Fig. 5
figure 5

Load displacement curve for both experimental and ABAQUS analysis

Results and discussion

In total, 36 long fully encased composite columns were assembled with normal strength concrete and normal strength steel under eccentric loading in ABAQUS and simulated to examine their strength and behavior. All specimens were loaded up to the failure. The potential input variables were L/D ratio, structural steel contribution ratio (δ), and eccentricity to depth ratio (e/D). Buckling behavior, load-moment relationship, ultimate load carrying capacity, the corresponding moment at peak load, and failure modes were the output parameters that were to be investigated.

Effect of L/D ratio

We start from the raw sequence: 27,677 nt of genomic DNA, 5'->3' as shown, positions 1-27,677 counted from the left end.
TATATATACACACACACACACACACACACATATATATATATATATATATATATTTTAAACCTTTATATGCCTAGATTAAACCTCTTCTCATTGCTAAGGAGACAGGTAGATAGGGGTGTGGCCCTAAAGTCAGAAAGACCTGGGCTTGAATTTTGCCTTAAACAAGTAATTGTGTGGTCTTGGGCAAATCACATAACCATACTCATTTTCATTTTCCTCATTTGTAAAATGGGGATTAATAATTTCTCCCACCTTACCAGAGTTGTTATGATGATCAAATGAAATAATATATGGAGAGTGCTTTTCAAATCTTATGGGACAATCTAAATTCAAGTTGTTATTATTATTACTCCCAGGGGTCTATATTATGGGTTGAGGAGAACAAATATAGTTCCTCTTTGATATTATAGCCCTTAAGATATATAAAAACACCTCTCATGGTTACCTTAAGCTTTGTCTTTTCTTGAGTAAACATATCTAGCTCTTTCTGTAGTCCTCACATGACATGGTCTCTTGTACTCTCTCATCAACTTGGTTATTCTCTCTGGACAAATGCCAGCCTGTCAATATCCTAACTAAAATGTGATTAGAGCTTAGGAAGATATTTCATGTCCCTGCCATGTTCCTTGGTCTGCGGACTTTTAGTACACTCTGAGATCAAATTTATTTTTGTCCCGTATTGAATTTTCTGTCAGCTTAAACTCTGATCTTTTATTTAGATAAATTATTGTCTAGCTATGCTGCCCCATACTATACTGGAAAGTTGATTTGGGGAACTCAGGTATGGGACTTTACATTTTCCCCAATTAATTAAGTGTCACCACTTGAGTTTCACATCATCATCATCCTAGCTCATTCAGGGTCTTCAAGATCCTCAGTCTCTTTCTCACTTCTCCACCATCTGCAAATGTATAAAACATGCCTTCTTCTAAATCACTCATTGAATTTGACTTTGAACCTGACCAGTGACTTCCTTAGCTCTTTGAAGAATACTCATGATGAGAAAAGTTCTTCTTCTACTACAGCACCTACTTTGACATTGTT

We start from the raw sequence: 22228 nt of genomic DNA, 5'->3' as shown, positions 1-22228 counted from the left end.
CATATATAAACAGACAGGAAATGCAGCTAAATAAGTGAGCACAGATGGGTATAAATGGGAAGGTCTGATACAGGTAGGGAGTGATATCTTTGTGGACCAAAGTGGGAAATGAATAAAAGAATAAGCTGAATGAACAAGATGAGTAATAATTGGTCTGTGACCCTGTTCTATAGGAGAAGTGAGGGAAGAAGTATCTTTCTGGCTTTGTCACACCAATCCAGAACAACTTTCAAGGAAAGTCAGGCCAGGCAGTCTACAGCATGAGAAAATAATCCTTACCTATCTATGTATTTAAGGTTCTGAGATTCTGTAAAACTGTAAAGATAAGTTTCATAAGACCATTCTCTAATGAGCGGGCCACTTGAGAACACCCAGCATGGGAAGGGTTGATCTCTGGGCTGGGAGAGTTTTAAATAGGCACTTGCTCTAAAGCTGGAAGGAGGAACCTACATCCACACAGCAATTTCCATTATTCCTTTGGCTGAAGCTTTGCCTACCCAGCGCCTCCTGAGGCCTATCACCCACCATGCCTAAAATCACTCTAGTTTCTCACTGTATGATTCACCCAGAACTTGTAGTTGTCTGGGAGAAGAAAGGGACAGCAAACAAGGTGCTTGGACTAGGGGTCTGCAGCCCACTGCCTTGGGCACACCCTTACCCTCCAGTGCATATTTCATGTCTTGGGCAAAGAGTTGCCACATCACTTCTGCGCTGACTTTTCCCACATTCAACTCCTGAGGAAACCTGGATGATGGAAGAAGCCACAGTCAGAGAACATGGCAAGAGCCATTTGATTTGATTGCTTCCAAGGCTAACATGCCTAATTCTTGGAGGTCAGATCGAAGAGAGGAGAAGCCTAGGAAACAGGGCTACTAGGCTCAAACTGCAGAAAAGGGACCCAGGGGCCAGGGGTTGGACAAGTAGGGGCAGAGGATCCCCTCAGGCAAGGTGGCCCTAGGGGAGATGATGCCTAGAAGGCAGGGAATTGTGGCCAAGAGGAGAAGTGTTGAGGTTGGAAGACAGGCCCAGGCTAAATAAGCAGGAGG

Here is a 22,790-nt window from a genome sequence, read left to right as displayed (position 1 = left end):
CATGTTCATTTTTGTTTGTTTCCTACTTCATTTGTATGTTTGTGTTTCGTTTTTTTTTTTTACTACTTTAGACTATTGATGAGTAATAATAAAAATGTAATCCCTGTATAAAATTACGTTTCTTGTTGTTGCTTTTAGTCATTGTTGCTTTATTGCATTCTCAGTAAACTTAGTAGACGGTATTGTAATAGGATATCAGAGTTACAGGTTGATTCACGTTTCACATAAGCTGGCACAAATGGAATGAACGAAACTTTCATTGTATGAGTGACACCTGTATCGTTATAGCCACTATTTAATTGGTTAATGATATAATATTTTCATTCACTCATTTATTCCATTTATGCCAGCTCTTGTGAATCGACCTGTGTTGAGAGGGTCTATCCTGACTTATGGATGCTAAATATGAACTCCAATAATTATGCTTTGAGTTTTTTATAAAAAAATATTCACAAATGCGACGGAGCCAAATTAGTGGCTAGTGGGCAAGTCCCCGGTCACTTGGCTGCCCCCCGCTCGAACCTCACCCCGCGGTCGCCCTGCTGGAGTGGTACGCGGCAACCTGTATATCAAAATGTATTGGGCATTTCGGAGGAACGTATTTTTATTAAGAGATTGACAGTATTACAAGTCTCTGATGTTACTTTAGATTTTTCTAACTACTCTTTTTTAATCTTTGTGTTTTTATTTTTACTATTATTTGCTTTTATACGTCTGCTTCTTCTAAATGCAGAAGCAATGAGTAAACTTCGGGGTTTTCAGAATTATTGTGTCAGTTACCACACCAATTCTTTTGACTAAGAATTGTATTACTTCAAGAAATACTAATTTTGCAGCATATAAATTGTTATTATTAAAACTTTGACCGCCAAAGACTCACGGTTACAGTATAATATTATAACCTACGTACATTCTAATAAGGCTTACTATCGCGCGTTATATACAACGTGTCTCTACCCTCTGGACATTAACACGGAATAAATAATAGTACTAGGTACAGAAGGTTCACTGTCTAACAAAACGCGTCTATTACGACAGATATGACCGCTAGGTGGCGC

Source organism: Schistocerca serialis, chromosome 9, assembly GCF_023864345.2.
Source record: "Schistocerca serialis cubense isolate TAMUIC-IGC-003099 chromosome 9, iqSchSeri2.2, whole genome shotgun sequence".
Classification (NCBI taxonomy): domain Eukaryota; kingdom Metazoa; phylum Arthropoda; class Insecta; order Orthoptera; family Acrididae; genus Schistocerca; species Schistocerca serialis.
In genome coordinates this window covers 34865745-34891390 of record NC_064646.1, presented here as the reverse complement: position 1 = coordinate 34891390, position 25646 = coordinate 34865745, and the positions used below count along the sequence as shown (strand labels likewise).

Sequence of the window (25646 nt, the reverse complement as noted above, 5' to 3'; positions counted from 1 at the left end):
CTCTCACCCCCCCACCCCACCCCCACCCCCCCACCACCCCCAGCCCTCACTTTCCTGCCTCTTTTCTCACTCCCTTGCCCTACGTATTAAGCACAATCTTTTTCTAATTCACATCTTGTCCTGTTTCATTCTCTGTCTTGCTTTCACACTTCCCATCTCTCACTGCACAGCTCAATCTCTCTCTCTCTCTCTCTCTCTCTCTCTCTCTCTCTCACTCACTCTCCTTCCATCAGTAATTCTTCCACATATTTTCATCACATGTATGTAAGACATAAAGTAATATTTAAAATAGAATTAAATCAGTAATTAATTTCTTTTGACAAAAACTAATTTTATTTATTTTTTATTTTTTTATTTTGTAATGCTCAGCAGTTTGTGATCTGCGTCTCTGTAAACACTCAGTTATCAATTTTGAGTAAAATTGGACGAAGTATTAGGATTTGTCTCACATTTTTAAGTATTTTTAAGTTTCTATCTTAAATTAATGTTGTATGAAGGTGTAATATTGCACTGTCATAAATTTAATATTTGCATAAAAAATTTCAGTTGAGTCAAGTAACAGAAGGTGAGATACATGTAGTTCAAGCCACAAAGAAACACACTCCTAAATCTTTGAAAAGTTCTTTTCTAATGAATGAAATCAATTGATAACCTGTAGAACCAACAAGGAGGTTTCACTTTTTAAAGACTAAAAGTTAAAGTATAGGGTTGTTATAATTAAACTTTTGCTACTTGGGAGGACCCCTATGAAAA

The buckling of column members was found when the members under compressive force became unstable due to the higher value of the L/D ratio and the high magnitude of the applied load. The mid-height deflection of various composite columns due to eccentric load is shown in Fig. 6. It was observed that the mid-height deflection of the composite column was increasing and load carrying capacity was decreasing with increasing in L/D ratio. It had been found that the deflection value is showing more for an e/D ratio of 0.3 than another e/D ratio of the same L/D ratio. This was due to the increase of compressive strain on one side of the column and then the other side as a result of increased curvature. The load-carrying capacity of the composite column encased with HEB 240 and lower e/D and L/D ratio was higher than the other column specimen. The load-carrying capacity of column C25 is more than 3.5 times of column C12. Local buckling of flanges was observed at the mid-height of the specimen. When the local buckling occurred at the mid-height, high stresses and strains were developed in the corner areas. The strain localization near corner areas was leading to inelastic buckling. The resisting capacity of the composite column decreased in the post-buckling phase, after attaining the maximum buckling load. When the load level reached 40% of the ultimate capacity of steel section HEB 240, i.e., 2500 kN, the first crack appeared in the middle of the front face of the column. As the load was increased, the horizontal cracks appeared at the tension side of the column when the load level reached 4500 kN. Due to excess bending moment, the mid portion of the column had deflected towards the right side. The concrete of the compressive zone started to crush after reaching the peak load of 5500 kN, and the tensile zone was filled with horizontal cracks. It was found that the load carrying capacity was gradually decreasing as the vertical deflection developed. The analysis through ABAQUS was continued till for getting a large horizontal deflection at the mid-height.